Rachael duly won a place on a training contract following a vacation scheme in 2012, but found that her relationship with Bakers was firmly cemented well before the official start date: “We had a celebration drinks party after we received our offers and the firm stayed in touch in my final year at uni. During the GDL and LPC, we were invited to the trainee summer party, firm-wide Christmas party and several other events. Towards the end of the LPC, we were invited into departmental talks to help us figure out which of them we might want to choose as seats. It’s nice to have a bridge between the academic theory and what it means day to day.”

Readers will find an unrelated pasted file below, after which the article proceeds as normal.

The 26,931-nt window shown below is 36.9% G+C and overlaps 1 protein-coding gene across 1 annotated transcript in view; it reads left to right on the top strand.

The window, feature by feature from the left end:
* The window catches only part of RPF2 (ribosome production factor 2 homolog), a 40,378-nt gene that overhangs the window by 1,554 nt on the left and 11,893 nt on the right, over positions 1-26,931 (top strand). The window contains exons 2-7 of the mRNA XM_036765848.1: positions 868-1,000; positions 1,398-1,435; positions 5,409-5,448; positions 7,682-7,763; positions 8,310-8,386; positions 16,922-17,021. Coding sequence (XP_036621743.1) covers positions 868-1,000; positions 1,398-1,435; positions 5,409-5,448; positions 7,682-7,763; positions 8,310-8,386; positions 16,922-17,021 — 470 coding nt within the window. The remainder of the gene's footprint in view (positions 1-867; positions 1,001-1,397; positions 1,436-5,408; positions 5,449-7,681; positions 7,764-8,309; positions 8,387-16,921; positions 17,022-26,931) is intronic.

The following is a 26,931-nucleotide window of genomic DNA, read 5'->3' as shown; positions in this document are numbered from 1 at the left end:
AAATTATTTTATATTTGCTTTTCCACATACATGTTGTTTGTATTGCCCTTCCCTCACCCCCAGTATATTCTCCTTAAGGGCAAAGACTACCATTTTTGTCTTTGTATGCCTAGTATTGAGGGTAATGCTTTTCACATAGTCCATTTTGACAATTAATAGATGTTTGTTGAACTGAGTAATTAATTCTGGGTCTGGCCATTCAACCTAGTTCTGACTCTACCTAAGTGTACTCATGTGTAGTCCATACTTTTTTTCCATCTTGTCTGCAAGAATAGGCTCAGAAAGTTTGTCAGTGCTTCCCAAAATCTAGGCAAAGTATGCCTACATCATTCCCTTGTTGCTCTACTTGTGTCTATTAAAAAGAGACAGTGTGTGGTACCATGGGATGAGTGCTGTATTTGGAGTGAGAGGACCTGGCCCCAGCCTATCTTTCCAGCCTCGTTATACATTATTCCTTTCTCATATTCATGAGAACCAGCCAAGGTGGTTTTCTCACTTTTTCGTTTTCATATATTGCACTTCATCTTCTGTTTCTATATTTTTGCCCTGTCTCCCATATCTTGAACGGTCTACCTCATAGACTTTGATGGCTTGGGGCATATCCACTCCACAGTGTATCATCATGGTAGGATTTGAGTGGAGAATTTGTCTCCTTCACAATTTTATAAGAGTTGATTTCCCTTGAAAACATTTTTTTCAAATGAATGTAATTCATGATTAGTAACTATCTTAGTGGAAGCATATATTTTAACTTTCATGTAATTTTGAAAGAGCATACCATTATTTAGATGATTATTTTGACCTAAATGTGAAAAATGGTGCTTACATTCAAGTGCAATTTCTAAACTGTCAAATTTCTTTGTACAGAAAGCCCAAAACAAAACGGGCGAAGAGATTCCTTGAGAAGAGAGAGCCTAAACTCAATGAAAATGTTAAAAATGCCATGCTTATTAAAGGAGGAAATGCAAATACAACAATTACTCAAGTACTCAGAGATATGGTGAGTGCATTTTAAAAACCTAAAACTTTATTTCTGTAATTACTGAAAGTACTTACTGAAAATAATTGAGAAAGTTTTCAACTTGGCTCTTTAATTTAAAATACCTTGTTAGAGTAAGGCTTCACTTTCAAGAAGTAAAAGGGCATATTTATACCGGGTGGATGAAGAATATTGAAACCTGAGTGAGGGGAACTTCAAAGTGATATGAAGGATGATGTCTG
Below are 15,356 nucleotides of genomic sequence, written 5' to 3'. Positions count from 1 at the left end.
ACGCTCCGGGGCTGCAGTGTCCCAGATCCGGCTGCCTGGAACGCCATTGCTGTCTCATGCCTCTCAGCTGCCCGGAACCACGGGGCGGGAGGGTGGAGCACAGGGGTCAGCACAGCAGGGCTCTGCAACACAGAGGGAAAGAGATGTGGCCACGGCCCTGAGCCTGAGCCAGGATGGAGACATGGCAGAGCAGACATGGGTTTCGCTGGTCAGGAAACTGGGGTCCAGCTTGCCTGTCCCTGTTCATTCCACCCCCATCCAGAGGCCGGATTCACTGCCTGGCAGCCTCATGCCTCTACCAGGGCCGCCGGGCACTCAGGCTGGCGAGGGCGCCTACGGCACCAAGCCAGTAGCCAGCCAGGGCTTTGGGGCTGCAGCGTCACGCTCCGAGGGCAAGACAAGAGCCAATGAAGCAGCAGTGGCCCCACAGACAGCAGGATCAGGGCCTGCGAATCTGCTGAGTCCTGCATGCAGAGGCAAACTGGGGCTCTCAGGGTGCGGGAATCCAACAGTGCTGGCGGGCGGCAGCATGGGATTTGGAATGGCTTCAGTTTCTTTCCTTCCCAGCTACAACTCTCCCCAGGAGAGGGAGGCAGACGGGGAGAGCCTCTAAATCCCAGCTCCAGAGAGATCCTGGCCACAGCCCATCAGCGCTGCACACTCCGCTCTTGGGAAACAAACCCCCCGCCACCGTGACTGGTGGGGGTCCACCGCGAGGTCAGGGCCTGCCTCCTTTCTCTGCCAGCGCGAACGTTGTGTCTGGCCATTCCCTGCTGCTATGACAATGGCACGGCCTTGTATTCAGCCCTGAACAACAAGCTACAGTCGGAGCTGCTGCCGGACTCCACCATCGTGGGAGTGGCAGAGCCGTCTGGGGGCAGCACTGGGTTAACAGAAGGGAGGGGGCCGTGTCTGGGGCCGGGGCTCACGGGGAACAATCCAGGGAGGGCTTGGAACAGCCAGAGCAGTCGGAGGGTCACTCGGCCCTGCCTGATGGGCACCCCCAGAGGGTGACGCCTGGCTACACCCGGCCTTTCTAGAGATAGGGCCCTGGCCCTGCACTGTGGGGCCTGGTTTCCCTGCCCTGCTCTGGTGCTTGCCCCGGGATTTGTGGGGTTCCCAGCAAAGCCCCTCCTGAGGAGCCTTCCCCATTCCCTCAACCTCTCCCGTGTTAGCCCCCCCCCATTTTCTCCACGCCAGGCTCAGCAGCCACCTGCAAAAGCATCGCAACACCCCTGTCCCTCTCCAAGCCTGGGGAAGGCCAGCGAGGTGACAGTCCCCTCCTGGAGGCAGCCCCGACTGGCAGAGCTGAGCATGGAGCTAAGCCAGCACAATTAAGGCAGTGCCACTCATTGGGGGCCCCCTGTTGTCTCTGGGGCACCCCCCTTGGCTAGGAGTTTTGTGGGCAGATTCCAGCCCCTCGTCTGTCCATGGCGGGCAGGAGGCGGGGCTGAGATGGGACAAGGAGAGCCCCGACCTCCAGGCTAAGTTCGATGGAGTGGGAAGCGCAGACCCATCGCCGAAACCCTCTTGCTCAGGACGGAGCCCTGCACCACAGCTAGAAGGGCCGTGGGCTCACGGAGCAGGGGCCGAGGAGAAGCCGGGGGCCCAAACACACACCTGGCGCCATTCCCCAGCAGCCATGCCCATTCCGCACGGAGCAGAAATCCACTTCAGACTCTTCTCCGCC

Rebecca Ryalls, senior graduate recruitment and development officer, explains that forging these early bonds is a key priority: “Right from the point of signing their offer, prospective trainees are encouraged to get involved with the firm as much as they would like. It definitely helps that they do the LPC with their cohort, so that when they start, they are doing so with friends. It also means they have a pool of people to call on if they’re nervous or worried.”

“Doing the LPC together and coming into the office in advance all helps them to feel at home and creates a sense of esprit de corps when they eventually arrive,” agrees Ed. “They have a three-week induction, which is a chance to get their feet under the table and work their way round the building before they join their departments.”